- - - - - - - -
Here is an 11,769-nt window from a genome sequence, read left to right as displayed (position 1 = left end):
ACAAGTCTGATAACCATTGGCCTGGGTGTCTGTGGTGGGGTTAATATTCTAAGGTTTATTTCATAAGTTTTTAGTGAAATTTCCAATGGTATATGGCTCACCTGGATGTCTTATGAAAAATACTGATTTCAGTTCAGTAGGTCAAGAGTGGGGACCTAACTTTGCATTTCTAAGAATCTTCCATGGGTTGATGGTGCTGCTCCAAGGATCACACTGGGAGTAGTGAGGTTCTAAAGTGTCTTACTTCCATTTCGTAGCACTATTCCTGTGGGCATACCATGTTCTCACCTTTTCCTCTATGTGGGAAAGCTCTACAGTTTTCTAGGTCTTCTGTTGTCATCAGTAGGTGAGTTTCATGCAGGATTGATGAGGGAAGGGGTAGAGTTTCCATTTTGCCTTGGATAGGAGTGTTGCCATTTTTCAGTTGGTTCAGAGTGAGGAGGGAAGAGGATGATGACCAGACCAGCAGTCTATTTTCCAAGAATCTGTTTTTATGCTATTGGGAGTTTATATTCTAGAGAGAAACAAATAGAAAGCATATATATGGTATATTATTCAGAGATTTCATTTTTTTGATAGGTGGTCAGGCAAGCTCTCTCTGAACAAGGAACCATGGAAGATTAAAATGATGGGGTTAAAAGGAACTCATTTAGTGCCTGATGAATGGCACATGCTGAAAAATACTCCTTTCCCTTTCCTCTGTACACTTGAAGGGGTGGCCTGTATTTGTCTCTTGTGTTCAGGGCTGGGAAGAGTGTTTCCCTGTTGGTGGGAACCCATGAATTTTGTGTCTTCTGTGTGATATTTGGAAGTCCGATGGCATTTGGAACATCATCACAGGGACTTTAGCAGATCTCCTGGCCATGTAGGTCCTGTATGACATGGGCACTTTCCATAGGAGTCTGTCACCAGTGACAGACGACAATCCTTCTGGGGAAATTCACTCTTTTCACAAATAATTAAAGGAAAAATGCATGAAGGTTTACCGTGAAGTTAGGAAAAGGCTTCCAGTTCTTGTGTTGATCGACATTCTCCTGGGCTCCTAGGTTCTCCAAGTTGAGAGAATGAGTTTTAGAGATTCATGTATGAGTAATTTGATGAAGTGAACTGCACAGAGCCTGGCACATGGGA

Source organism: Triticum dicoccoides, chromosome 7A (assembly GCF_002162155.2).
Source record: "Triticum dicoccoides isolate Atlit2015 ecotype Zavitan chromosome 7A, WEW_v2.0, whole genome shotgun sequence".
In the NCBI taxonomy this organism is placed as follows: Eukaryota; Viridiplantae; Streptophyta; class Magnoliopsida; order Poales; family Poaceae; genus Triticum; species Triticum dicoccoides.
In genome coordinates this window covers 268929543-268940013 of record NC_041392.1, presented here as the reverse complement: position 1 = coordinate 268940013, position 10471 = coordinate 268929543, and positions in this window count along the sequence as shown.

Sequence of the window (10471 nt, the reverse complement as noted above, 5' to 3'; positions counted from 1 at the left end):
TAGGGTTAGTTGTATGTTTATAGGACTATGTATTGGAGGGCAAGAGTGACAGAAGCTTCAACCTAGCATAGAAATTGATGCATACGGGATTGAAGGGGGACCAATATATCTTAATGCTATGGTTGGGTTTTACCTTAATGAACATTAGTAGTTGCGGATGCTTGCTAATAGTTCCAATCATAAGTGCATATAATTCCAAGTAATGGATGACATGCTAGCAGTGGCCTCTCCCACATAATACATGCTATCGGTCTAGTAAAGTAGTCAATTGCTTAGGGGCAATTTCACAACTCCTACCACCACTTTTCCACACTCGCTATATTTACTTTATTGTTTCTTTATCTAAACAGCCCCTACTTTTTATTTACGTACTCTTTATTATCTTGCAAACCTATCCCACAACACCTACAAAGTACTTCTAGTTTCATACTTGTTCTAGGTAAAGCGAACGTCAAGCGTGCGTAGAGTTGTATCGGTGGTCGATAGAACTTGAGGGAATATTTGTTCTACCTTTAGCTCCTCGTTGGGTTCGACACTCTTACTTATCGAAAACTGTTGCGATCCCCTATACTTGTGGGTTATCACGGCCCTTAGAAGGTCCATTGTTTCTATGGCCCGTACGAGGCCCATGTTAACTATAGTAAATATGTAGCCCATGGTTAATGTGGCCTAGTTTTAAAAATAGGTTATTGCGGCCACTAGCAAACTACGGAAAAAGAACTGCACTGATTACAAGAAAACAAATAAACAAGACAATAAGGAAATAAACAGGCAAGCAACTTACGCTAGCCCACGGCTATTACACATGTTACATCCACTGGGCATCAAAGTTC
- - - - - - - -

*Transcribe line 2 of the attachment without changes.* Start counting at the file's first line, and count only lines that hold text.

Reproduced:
ACAAGTCTGATAACCATTGGCCTGGGTGTCTGTGGTGGGGTTAATATTCTAAGGTTTATTTCATAAGTTTTTAGTGAAATTTCCAATGGTATATGGCTCACCTGGATGTCTTATGAAAAATACTGATTTCAGTTCAGTAGGTCAAGAGTGGGGACCTAACTTTGCATTTCTAAGAATCTTCCATGGGTTGATGGTGCTGCTCCAAGGATCACACTGGGAGTAGTGAGGTTCTAAAGTGTCTTACTTCCATTTCGTAGCACTATTCCTGTGGGCATACCATGTTCTCACCTTTTCCTCTATGTGGGAAAGCTCTACAGTTTTCTAGGTCTTCTGTTGTCATCAGTAGGTGAGTTTCATGCAGGATTGATGAGGGAAGGGGTAGAGTTTCCATTTTGCCTTGGATAGGAGTGTTGCCATTTTTCAGTTGGTTCAGAGTGAGGAGGGAAGAGGATGATGACCAGACCAGCAGTCTATTTTCCAAGAATCTGTTTTTATGCTATTGGGAGTTTATATTCTAGAGAGAAACAAATAGAAAGCATATATATGGTATATTATTCAGAGATTTCATTTTTTTGATAGGTGGTCAGGCAAGCTCTCTCTGAACAAGGAACCATGGAAGATTAAAATGATGGGGTTAAAAGGAACTCATTTAGTGCCTGATGAATGGCACATGCTGAAAAATACTCCTTTCCCTTTCCTCTGTACACTTGAAGGGGTGGCCTGTATTTGTCTCTTGTGTTCAGGGCTGGGAAGAGTGTTTCCCTGTTGGTGGGAACCCATGAATTTTGTGTCTTCTGTGTGATATTTGGAAGTCCGATGGCATTTGGAACATCATCACAGGGACTTTAGCAGATCTCCTGGCCATGTAGGTCCTGTATGACATGGGCACTTTCCATAGGAGTCTGTCACCAGTGACAGACGACAATCCTTCTGGGGAAATTCACTCTTTTCACAAATAATTAAAGGAAAAATGCATGAAGGTTTACCGTGAAGTTAGGAAAAGGCTTCCAGTTCTTGTGTTGATCGACATTCTCCTGGGCTCCTAGGTTCTCCAAGTTGAGAGAATGAGTTTTAGAGATTCATGTATGAGTAATTTGATGAAGTGAACTGCACAGAGCCTGGCACATGGGA